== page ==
Merck tried to hide Vioxx risk, attorney says
ATLANTIC CITY, New Jersey (Reuters) – Merck & Co. knew its
painkiller Vioxx significantly increased the risk of heart
attack but worked to hide the evidence from doctors, patients
and the scientific community to boost profits, a lawyer for a
former Vioxx user argued on Monday.
In opening arguments in the latest trial over the withdrawn
drug, Mark Lanier, an attorney for a man who blames Vioxx for
his 2003 heart attack, said the company was driven by marketing
rather than science and was determined to make Vioxx into a
blockbuster drug with sales of at least $1 billion a year.
Lanier, who won the first case against the company last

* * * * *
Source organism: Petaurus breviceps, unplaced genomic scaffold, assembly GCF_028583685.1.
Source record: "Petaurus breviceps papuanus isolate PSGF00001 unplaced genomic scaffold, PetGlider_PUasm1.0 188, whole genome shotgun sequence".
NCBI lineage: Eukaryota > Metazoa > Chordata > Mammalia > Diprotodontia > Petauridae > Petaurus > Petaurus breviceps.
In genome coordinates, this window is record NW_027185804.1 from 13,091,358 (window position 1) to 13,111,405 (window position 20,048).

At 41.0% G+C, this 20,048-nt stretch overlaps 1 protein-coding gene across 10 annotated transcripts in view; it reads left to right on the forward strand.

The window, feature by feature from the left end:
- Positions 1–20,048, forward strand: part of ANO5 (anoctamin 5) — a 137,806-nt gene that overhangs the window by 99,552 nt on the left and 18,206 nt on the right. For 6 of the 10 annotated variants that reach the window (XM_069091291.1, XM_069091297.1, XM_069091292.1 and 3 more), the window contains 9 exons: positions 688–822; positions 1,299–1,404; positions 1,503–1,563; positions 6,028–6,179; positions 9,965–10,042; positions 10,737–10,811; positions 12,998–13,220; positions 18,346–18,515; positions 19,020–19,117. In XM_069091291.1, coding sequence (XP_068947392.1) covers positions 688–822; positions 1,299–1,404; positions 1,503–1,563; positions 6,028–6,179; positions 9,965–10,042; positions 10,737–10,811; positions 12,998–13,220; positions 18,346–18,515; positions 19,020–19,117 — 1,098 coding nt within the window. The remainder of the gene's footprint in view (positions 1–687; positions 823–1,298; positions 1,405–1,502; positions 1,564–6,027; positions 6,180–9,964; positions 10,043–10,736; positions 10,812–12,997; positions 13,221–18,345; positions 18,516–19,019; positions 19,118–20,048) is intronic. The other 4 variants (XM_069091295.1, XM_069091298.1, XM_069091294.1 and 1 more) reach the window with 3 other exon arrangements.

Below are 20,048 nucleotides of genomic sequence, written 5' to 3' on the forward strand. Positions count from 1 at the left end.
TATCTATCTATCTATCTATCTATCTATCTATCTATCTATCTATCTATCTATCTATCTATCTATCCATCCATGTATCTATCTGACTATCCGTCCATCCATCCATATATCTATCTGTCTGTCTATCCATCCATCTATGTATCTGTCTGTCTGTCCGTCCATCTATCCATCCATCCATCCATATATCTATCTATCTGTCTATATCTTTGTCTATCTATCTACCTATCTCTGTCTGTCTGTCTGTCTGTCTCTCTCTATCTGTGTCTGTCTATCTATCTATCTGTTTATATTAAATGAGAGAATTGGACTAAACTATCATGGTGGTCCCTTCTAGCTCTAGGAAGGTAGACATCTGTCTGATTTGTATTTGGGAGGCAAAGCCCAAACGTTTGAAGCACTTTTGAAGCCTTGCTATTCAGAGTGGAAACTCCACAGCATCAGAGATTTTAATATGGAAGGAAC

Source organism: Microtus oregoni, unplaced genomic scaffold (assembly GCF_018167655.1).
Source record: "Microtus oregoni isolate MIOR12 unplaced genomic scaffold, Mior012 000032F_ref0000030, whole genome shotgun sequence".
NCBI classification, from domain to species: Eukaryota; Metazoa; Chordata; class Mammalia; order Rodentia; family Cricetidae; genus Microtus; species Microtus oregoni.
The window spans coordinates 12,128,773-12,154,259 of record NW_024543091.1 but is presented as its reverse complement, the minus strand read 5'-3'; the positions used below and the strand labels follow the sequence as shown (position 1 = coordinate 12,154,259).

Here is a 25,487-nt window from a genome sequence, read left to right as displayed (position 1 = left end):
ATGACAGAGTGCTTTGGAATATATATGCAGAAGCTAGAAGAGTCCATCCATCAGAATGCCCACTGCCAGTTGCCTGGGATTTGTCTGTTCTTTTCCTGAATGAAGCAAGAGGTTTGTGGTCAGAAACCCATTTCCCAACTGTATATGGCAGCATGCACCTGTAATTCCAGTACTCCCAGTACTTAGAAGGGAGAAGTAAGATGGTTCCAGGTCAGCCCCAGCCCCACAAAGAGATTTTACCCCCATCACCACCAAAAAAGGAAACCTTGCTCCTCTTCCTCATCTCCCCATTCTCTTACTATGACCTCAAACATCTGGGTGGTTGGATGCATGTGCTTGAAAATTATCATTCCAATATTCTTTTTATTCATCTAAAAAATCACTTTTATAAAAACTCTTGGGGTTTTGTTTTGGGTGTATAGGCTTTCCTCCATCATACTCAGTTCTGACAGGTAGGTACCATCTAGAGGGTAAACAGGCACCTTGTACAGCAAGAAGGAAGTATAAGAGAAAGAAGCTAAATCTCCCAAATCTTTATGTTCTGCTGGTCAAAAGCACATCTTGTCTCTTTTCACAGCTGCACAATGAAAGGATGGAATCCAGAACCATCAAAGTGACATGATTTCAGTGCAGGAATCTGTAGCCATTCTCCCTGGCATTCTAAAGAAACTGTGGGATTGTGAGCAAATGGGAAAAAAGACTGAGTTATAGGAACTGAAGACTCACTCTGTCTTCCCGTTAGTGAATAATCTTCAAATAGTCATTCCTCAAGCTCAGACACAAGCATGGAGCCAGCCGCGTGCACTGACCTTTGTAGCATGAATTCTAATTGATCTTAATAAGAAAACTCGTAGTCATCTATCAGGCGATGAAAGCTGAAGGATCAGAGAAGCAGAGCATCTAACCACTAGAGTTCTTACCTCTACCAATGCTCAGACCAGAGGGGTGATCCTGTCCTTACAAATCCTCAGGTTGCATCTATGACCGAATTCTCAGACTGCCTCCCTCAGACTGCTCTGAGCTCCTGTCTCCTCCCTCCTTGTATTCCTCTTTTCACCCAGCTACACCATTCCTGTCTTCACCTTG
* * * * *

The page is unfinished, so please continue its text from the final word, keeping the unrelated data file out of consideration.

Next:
year in Texas, accused five Merck executives of hiding the
truth about Vioxx.
In his opening statement lasting about an hour and 15
minutes, the lawyer repeatedly used a graphic of man standing
near the edge of a cliff, and claimed that Vioxx pushed users
over the edge of the cliff, when combined with other
cardiovascular risk factors such as age, weight and
“When you take Vioxx and you are walking close to the edge
of the cliff, you are a walking time bomb,” Lanier said.
This trial combines two cases and for the first time
involves long-term Vioxx users. The plaintiffs are Lanier
client Thomas Cona, a 59-year-old New Jersey businessman who
says he took Vioxx for 22 months before his June 2003 heart
attack, and John McDarby, 77, who blames four years of Vioxx
use for his heart attack in April 2004.
The length of Vioxx use is critical in this case as Merck
has said it pulled the $2.5 billion a year drug from the market
only after a study showed using the drug continuously for at
least 18 months doubled the risk of heart attack and stroke.
In earlier trials the company argued that there was no
evidence that short-term Vioxx use increased heath risks.